Since bankruptcy lawyers work all day in the world of debt and shady loans, you would think they would come across violations of the usury laws, concerning illegally high interest rates, all the time.
You would be wrong.
For some reason, although millions of people file bankruptcy every year, invocations of state usury law is comparatively rare.
So it’s a bit noteworthy that bankruptcy judge Melvin Hoffman invoked the Massachusetts criminal usury statute recently in an opinion concerning the bankruptcy of the Shifting Sands motel and condo in Dennisport on Cape Cod.
The law in question, Massachusetts General Laws chapter 271, section 49, makes it a crime to charge more than 20% annual interest on a loan, with only a few specified exceptions.
Judge Hoffman looked at the claim submitted in the bankruptcy case by the lenders who financed Shifting Sands and concluded that between all the different fees they were charging, the effective interest rate was at least 32 percent. He then denied the interest portion of the claim outright. The case is In re Loucheschi, LLC.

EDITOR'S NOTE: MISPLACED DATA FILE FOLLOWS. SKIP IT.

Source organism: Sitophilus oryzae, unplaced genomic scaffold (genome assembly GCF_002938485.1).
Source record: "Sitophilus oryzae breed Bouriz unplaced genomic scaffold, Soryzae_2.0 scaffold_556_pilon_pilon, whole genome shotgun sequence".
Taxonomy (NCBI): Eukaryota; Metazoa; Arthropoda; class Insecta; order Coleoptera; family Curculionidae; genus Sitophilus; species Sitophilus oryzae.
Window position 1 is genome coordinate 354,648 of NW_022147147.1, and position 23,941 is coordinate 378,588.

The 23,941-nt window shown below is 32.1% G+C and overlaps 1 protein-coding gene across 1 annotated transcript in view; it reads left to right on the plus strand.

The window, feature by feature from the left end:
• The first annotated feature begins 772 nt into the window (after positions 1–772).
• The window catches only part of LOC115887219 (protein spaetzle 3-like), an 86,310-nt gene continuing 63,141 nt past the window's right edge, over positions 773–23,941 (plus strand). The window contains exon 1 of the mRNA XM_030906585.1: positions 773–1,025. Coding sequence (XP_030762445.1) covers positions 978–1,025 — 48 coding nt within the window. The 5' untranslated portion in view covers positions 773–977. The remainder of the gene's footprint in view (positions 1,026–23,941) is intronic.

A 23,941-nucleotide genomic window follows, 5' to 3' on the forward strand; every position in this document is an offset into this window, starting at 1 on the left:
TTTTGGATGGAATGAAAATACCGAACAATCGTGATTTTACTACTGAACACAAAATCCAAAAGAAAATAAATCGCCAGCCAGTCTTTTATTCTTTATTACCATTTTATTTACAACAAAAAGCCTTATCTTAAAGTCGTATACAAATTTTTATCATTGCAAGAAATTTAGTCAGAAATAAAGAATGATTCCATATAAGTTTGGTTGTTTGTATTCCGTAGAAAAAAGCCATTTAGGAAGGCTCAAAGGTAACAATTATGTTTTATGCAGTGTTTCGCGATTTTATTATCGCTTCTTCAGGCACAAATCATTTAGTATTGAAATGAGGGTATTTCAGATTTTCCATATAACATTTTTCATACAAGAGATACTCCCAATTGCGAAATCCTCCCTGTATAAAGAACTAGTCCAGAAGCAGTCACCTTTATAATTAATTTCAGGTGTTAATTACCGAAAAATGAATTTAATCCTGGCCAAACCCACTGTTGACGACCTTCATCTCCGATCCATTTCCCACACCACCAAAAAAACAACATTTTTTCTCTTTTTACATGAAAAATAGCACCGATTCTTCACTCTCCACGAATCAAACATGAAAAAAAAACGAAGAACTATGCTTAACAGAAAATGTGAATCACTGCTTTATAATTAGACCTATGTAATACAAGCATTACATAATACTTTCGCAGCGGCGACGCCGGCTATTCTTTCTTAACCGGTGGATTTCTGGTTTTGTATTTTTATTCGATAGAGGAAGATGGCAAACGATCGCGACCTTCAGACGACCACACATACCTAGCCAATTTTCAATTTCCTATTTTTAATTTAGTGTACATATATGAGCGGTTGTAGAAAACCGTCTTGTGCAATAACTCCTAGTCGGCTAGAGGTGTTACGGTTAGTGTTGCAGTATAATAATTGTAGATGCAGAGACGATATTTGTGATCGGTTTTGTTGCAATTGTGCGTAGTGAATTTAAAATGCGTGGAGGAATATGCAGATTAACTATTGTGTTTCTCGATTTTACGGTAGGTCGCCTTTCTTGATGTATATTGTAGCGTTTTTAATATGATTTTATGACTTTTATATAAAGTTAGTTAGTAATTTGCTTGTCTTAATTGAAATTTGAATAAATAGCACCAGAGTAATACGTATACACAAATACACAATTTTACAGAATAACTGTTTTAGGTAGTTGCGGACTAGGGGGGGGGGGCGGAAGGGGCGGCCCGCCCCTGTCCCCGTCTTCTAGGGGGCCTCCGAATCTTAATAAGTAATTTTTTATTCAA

Although In re Loucheschi is a Chapter 11 business case, it should raise a couple of questions in the minds of inquisitive consumers thinking about bankruptcy.
First, what happens when a company violates a criminal usury statute? The answer, according to the Masachusetts Supreme Judicial Court in their 1980 opinion in the Begelfer v. Najarian case, is that just about anything could happen: the SJC gave lower courts a virtual carte blanche to fashion remedies that they consider fair under the circumstances.
Second, debtors may ask why aren’t all my 30% interest rate credit cards running afoul of this usury law? The answer is one of the reasons that you mail you payments to far flung places like Wilmington, Delaware or South Dakota. By claiming that your credit card contract is governed by the laws of those bank friendly states, the card companies think they have exempted themselves from the local usury laws.
Whether or not that remains the case in the future depends in part on whether some bold debtors are able to hook up with bold attorneys and make the challenge . . .
By Doug Beaton